The Geography of Manitoba
is the easternmost of the three prairie provinces, and is located in the longitudinal center of Canada
. It borders on Saskatchewan
to the west, Ontario
to the east, Nunavut
to the north, and the American states of North Dakota
to the south. On comparative level, Manitoba ranges from 490 ft (150 m) to 980 ft (300 m) above sea level
. Baldy Mountain
, which is its highest point, is at 2727 ft (831 m). The northern 3/5 of the province is on the Canadian Shield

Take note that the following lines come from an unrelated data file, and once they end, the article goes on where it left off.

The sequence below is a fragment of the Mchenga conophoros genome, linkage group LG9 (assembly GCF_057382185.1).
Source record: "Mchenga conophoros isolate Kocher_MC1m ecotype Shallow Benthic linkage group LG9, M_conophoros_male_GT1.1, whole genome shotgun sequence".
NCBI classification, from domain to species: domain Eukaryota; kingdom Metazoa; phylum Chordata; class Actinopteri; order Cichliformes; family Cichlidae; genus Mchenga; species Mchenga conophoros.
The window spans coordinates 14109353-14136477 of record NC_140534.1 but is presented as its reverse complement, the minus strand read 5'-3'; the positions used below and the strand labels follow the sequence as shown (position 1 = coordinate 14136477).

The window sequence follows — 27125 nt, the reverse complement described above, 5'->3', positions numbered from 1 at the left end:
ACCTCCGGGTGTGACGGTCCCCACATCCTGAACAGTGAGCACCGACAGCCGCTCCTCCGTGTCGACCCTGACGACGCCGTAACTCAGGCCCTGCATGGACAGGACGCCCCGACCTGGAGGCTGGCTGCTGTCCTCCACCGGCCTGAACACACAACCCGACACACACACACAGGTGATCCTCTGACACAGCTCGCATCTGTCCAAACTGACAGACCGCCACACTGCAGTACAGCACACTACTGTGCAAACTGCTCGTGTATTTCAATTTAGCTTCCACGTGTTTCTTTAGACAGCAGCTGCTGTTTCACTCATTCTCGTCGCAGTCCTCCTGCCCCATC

. The northernmost regions of Manitoba lie in tundra
(permanently frozen subsoil).
All waters in the province flow into Hudson Bay, due to its coastal area. Lake Winnipegosis and Lake Winnipeg are two of its largest lakes. Important rivers are the Red River, Assiniboine River, Nelson River, and Churchill River.
Manitoba has an extreme climate, but southern latitudes allow extensive growth for agriculture. The northern area of the region ranges from coniferous forests to muskeg to tundra in the far north. Before settlement had occurred, a vast portion of southern Manitoba was either flood plain or swamp.. An extensive system for drainage ditches was required for construction throughout south central Manitoba to make the region suitable for cultivation.